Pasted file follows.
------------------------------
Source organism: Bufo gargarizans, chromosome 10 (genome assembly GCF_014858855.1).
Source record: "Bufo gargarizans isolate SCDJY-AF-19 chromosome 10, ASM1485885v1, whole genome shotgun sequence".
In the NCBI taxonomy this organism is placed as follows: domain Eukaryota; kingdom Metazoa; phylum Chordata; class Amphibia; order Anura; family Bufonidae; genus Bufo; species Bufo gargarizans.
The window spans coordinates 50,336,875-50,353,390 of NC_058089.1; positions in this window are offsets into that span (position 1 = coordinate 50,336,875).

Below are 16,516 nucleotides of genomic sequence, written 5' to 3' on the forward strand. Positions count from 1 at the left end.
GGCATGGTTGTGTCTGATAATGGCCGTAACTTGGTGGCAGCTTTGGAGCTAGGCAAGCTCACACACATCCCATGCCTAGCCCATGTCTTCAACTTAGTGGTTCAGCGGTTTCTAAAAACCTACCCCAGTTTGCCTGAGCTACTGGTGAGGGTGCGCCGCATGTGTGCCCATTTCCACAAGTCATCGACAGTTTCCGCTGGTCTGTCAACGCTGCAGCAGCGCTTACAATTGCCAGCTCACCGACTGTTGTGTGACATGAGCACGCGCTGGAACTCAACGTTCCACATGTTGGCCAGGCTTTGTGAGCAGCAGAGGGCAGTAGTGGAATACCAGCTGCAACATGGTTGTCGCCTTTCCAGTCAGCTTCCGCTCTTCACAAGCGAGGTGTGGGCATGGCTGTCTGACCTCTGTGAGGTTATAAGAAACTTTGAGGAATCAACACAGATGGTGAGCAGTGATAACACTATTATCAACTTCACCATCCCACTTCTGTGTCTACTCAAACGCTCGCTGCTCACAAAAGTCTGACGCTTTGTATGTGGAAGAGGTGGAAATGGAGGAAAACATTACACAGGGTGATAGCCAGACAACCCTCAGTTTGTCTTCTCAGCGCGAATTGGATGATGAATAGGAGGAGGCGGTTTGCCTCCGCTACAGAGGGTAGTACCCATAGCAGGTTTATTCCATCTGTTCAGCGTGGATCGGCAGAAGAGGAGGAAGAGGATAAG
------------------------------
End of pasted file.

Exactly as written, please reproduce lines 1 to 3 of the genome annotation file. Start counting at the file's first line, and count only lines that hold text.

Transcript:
Source organism: Bufo gargarizans, chromosome 10 (genome assembly GCF_014858855.1).
Source record: "Bufo gargarizans isolate SCDJY-AF-19 chromosome 10, ASM1485885v1, whole genome shotgun sequence".
In the NCBI taxonomy this organism is placed as follows: domain Eukaryota; kingdom Metazoa; phylum Chordata; class Amphibia; order Anura; family Bufonidae; genus Bufo; species Bufo gargarizans.